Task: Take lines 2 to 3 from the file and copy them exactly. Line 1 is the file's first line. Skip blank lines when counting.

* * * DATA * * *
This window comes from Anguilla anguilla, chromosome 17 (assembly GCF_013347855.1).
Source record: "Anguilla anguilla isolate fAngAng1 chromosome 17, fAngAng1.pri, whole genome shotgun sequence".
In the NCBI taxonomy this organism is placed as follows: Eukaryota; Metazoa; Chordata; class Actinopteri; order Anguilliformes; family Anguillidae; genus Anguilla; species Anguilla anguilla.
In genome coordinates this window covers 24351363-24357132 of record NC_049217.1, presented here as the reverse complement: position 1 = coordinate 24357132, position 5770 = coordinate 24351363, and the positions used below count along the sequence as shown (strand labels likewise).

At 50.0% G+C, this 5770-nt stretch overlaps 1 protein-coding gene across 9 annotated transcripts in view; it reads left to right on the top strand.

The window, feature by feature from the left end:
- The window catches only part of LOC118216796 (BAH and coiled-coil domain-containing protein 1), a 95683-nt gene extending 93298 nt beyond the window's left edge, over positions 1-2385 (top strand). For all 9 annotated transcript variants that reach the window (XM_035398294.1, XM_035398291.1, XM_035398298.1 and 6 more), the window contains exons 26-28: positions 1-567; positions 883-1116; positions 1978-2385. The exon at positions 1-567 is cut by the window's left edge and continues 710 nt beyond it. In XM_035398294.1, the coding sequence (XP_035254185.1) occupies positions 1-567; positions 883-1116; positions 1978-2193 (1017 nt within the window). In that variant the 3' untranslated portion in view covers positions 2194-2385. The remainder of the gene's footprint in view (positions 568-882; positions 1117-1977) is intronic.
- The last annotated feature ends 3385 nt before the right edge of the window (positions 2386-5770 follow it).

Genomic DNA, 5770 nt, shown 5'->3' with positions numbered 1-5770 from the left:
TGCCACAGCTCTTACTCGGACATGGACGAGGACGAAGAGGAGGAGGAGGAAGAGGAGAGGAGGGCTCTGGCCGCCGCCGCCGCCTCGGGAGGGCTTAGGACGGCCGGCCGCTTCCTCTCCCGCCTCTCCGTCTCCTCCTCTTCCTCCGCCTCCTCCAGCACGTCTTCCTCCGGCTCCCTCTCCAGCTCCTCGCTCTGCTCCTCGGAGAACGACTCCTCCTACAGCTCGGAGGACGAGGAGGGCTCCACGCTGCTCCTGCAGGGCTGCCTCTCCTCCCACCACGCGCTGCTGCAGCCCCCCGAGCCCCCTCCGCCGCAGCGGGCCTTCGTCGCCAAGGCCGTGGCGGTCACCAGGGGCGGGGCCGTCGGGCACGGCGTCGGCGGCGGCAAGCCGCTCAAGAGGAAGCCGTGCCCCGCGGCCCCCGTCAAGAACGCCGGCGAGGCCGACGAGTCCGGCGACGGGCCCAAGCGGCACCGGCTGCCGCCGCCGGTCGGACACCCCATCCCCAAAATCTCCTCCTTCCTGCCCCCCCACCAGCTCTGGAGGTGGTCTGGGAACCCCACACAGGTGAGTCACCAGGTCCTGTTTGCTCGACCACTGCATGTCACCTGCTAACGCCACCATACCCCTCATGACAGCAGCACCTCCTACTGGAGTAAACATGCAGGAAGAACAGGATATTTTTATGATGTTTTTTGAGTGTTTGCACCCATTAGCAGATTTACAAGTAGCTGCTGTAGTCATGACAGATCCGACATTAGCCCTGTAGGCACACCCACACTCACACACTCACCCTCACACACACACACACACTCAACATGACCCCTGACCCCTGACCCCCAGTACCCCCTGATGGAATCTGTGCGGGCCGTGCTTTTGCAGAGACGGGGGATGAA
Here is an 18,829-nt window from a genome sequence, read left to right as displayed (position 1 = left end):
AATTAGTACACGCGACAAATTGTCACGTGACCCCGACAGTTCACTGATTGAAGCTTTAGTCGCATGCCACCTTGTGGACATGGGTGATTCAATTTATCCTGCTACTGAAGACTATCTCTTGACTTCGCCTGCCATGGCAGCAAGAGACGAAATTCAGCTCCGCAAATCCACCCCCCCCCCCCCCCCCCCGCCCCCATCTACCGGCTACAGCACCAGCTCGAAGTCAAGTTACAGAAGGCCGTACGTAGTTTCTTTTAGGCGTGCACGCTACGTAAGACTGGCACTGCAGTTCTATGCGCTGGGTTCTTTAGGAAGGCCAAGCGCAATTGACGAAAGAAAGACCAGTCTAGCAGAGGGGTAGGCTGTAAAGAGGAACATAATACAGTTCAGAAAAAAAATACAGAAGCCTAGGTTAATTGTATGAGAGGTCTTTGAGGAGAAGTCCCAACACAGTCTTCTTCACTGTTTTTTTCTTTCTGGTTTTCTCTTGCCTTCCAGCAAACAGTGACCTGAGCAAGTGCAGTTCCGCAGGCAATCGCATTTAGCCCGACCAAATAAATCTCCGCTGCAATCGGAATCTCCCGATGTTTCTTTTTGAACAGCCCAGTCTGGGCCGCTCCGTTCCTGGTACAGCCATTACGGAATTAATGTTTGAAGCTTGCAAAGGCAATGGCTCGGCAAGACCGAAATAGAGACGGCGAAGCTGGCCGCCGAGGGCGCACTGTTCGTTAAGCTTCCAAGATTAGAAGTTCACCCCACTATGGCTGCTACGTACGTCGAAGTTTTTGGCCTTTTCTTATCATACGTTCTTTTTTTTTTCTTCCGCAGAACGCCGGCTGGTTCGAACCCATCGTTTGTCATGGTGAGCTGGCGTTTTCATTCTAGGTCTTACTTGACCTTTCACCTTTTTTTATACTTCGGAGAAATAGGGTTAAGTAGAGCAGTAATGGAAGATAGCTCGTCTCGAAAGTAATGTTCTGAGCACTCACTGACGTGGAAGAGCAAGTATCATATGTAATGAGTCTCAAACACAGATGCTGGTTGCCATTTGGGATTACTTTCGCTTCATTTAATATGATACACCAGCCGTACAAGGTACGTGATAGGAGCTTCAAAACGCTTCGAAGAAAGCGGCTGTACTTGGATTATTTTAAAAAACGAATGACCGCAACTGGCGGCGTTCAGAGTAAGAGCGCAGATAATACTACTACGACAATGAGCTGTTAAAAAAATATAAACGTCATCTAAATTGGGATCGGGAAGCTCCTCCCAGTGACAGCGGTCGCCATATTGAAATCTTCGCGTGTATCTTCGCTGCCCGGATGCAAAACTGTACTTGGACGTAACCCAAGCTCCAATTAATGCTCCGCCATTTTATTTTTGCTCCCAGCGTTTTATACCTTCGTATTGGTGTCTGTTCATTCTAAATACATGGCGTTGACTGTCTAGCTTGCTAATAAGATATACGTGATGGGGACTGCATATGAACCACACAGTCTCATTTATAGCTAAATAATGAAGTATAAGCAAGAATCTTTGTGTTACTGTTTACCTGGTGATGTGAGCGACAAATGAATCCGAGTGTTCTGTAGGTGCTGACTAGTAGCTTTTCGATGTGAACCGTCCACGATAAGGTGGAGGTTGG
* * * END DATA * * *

Source record: "Anguilla anguilla isolate fAngAng1 chromosome 17, fAngAng1.pri, whole genome shotgun sequence".
In the NCBI taxonomy this organism is placed as follows: Eukaryota; Metazoa; Chordata; class Actinopteri; order Anguilliformes; family Anguillidae; genus Anguilla; species Anguilla anguilla.